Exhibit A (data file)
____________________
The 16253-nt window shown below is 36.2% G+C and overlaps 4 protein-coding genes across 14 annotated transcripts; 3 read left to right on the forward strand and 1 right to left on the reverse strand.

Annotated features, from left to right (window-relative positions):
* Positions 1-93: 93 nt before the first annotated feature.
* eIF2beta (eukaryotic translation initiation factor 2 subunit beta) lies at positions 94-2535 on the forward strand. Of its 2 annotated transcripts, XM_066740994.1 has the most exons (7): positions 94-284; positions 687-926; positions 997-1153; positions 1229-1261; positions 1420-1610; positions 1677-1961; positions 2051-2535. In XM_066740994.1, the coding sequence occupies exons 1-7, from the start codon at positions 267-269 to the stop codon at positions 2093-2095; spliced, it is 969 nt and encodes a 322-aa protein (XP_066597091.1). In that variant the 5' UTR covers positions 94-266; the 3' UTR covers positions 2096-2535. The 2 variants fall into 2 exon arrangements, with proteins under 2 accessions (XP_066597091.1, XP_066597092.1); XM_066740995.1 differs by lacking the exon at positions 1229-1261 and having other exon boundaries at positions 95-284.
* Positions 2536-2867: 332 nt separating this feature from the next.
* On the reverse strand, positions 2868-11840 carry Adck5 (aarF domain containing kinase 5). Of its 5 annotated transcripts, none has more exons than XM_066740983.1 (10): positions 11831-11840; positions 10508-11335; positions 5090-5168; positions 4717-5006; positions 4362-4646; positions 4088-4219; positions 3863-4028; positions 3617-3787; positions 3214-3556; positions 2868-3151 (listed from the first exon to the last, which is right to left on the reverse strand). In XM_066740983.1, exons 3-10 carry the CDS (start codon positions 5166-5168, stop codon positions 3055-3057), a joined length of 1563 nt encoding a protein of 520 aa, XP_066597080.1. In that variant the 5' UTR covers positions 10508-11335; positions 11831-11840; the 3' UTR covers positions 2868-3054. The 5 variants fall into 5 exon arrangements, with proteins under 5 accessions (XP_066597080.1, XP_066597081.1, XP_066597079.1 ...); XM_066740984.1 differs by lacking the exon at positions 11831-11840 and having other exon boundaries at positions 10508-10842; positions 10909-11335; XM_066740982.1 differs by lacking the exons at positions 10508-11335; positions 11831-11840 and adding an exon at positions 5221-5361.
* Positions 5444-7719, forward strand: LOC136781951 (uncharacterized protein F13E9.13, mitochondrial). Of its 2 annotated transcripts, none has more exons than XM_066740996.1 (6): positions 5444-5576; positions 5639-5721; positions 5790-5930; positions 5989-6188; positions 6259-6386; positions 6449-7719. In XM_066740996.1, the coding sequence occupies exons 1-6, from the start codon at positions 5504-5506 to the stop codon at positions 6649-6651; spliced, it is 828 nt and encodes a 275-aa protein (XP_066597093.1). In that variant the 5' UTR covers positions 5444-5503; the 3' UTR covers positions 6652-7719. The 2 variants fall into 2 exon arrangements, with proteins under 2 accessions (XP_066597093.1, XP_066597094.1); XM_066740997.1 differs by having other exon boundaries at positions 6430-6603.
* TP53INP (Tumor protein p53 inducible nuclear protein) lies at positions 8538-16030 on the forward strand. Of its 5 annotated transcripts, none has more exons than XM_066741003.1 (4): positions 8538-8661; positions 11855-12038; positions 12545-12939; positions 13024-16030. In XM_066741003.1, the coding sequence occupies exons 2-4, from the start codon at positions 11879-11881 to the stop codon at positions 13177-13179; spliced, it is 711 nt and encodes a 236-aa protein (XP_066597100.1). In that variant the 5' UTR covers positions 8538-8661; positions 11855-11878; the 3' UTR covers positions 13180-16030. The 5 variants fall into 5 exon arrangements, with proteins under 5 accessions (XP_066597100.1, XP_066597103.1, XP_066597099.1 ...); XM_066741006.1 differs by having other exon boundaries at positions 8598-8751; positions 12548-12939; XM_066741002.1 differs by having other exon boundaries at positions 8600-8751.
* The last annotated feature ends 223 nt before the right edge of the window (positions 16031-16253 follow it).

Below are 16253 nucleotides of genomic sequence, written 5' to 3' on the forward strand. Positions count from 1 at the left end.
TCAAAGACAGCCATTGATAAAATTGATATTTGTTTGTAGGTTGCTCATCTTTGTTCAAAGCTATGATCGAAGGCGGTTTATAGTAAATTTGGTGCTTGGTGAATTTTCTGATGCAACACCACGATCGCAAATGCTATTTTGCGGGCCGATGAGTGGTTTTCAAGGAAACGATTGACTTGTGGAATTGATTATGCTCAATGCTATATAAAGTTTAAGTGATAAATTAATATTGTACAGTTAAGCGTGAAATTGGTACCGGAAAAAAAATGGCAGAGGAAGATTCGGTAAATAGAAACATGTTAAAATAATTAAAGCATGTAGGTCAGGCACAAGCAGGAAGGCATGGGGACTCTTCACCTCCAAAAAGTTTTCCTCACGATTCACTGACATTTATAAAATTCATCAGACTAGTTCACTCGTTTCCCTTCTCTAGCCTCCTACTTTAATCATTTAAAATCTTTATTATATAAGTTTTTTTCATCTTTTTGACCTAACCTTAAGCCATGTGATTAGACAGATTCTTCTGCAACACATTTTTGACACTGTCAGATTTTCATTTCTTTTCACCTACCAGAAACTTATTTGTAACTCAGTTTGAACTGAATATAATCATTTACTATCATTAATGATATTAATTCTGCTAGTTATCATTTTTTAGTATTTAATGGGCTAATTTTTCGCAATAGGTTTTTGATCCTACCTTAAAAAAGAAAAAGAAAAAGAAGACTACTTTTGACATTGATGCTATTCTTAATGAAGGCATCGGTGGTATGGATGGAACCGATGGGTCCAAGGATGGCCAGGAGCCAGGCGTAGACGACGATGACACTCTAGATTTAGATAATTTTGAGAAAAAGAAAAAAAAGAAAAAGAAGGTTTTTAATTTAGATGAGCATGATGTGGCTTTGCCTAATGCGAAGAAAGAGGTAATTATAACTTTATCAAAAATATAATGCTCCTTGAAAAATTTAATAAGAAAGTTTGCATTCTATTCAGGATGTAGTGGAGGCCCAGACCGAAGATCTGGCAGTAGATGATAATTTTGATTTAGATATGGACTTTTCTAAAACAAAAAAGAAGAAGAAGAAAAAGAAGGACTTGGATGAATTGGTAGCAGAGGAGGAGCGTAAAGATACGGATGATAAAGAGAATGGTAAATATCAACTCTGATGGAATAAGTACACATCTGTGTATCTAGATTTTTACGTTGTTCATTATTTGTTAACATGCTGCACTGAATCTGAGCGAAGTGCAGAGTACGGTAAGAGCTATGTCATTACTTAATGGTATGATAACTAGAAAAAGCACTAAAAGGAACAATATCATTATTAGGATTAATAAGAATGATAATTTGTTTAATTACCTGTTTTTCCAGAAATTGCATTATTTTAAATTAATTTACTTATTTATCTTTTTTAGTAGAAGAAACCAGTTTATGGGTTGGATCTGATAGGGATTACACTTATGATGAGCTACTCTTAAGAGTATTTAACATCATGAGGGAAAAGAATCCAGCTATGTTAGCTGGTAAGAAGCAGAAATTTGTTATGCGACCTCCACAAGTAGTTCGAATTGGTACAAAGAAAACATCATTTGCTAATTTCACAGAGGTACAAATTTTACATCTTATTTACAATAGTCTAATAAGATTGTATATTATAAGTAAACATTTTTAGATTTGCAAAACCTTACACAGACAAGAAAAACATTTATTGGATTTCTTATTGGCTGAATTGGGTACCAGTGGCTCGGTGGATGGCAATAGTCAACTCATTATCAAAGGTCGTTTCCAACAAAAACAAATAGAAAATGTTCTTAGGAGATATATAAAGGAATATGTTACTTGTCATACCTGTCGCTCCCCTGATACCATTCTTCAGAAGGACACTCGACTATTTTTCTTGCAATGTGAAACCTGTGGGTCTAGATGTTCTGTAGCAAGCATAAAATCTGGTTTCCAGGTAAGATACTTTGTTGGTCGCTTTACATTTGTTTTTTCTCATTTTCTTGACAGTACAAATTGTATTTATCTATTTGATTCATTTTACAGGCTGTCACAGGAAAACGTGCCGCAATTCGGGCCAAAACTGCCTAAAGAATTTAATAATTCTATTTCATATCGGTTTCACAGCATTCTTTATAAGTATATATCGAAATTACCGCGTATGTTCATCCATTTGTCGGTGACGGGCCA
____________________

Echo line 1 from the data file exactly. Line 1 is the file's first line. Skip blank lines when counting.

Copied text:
The 16253-nt window shown below is 36.2% G+C and overlaps 4 protein-coding genes across 14 annotated transcripts; 3 read left to right on the forward strand and 1 right to left on the reverse strand.